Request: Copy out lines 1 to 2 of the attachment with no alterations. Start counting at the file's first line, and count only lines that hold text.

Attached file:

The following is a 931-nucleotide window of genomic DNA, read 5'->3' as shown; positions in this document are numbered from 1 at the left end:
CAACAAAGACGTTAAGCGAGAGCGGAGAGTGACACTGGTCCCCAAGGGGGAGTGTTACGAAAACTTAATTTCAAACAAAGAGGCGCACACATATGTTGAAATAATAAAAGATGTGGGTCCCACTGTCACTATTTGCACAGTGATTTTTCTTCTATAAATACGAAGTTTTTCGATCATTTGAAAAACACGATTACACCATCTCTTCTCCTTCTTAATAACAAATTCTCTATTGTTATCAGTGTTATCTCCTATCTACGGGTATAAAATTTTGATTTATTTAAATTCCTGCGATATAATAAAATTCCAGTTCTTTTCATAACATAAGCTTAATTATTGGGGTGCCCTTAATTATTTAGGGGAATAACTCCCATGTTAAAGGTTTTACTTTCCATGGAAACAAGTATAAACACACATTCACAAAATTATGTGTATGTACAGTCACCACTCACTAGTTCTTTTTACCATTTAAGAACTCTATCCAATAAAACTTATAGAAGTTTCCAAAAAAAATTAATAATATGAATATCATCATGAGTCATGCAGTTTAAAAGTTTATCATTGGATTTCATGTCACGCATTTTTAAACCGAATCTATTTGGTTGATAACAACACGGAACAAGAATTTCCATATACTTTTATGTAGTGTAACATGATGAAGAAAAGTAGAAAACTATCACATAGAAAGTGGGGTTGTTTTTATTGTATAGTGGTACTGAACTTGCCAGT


The following is a 931-nucleotide window of genomic DNA, read 5'->3' as shown; positions in this document are numbered from 1 at the left end:
CAACAAAGACGTTAAGCGAGAGCGGAGAGTGACACTGGTCCCCAAGGGGGAGTGTTACGAAAACTTAATTTCAAACAAAGAGGCGCACACATATGTTGAAATAATAAAAGATGTGGGTCCCACTGTCACTATTTGCACAGTGATTTTTCTTCTATAAATACGAAGTTTTTCGATCATTTGAAAAACACGATTACACCATCTCTTCTCCTTCTTAATAACAAATTCTCTATTGTTATCAGTGTTATCTCCTATCTACGGGTATAAAATTTTGATTTATTTAAATTCCTGCGATATAATAAAATTCCAGTTCTTTTCATAACATAAGCTTAATTATTGGGGTGCCCTTAATTATTTAGGGGAATAACTCCCATGTTAAAGGTTTTACTTTCCATGGAAACAAGTATAAACACACATTCACAAAATTATGTGTATGTACAGTCACCACTCACTAGTTCTTTTTACCATTTAAGAACTCTATCCAATAAAACTTATAGAAGTTTCCAAAAAAAATTAATAATATGAATATCATCATGAGTCATGCAGTTTAAAAGTTTATCATTGGATTTCATGTCACGCATTTTTAAACCGAATCTATTTGGTTGATAACAACACGGAACAAGAATTTCCATATACTTTTATGTAGTGTAACATGATGAAGAAAAGTAGAAAACTATCACATAGAAAGTGGGGTTGTTTTTATTGTATAGTGGTACTGAACTTGCCAGT